There are so many photos, but I want to focus on my parents and my brother and sisters.  As my thoughts continued down this path I remembered I had some documents tucked away for years; some handwritten poems by my father; some written on the back of his employer’s stock sheets; a book of family accounts, handwritten by my parents; and some handwritten letters of condolences on the death of my mother and my father’s replies .

I feel these photos, poems and letters define who I am more than anything else; they witness the catastrophe of my mother’s death in 1966, and my father’s response to it, leading to the disconnection of our family.  There is an insightful article in The Guardian here, describing the effects of traumatic loss on families.

So my portraits will be of Mum, Dad and the children.  In some way I’d like them to reflect the memories;  my mother’s light; the happy togetherness of the family before the death; the loneliness as we each grieved in our different ways – and how we all became different because of it.



There will therefore be many portraits in this project, and I want the fervent poems and letters, and the humdrum old household accounts and business papers to form part of the work.  As my tutor suggested in my part 2 report, why not have writing as background, aligned systematically and deliberately with the paintings.  All this might suggest a multi part work, maybe even 3d.  I toyed with the idea of a book – intended to be handled – or a cardboard box theatre stage with layers of moveable scenery and curtains; or a dolls house; or if a book, with pop-up elements, like a child’s storybook.  All of these are connected with elements of our early family life of reading and childhood play.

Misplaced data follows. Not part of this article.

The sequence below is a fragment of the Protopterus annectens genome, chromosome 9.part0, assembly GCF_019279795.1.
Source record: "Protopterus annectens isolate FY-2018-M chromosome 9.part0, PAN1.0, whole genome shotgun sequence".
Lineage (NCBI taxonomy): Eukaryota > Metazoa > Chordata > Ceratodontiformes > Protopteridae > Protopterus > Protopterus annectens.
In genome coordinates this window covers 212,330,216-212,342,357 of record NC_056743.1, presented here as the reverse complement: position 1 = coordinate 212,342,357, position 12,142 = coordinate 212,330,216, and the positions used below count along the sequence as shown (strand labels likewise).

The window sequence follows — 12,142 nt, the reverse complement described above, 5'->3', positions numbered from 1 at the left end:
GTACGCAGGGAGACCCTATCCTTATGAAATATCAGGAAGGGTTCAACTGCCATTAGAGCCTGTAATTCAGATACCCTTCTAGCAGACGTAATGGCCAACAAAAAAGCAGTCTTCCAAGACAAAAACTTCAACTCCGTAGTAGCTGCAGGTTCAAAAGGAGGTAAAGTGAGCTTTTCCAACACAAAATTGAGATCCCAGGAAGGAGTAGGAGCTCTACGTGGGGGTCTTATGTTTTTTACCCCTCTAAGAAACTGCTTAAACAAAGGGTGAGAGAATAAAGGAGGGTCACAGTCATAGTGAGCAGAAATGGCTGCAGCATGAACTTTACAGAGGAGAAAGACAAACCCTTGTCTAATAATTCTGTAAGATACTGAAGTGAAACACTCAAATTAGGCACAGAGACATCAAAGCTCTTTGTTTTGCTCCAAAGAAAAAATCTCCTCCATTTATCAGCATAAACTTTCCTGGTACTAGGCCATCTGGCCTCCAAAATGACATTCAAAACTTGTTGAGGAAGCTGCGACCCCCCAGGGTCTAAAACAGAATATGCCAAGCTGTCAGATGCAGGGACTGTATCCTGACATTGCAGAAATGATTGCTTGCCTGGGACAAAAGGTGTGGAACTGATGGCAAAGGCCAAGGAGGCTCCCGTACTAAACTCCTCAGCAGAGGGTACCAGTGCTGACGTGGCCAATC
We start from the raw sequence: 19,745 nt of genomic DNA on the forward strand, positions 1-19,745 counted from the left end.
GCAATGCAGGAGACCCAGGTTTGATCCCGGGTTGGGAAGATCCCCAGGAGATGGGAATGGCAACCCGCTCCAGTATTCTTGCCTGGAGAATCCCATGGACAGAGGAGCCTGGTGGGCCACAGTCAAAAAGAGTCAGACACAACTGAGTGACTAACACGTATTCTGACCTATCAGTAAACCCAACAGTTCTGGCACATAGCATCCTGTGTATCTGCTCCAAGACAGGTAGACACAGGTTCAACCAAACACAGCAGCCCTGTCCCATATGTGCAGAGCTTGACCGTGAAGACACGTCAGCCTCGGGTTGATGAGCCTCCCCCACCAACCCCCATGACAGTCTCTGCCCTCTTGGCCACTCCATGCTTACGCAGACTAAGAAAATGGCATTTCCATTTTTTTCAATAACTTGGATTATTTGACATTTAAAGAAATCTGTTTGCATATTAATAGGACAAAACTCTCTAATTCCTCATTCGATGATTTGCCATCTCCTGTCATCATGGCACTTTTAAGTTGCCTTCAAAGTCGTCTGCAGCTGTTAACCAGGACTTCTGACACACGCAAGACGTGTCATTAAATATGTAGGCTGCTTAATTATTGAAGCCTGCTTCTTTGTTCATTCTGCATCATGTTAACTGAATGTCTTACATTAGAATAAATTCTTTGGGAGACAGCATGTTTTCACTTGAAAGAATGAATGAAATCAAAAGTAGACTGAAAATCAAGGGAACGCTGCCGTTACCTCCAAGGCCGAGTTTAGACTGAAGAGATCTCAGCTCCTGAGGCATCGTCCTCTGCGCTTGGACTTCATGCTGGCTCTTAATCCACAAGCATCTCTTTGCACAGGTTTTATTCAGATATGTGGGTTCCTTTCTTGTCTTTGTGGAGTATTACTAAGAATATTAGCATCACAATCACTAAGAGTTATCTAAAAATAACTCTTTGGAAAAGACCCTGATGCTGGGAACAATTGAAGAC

I could make one book documenting the family growing together and then later apart, or three separate books, representing mum, dad and the children, each made with materials that reflect them as individuals; so my mum’s love of fabrics and dressmaking would be reflected by using a dress fabric support; my dad’s love of sailing by using canvas.  I could explore how painting processes, including materials and supports, can work in tandem with subject matter.

On reflection i thought the theatre, dolls house and pop up book ideas, may prove too complex to develop in an assignment context, while a simple book – call it a Family Album – seemed to connect organically with the idea of documenting a period of life in a family history.


Supports and processes

As well as their connections with fabric, both my parents loved paper in its various uses; for reading the bible, poems and  literature; as a support for drawing and for writing poems, stories and notes of everyday observations.  My tutor suggested using cloth and different papers in my work.  I had some lengths of silk and Irish linen and other fabrics, left over from my days of dressmaking and embroidery, which I could try as painting support for pages of my book.  I found a supplier of Japanese papers and ordered some Kozo (Mulberry) and other handmade Japanese papers, which are fine, light and natural looking with lovely soft edges and slightly irregular but smooth surfaces, one delicate 10g Kozo reminiscent of dressmakers interfacing, light, gauzy and semi transparent.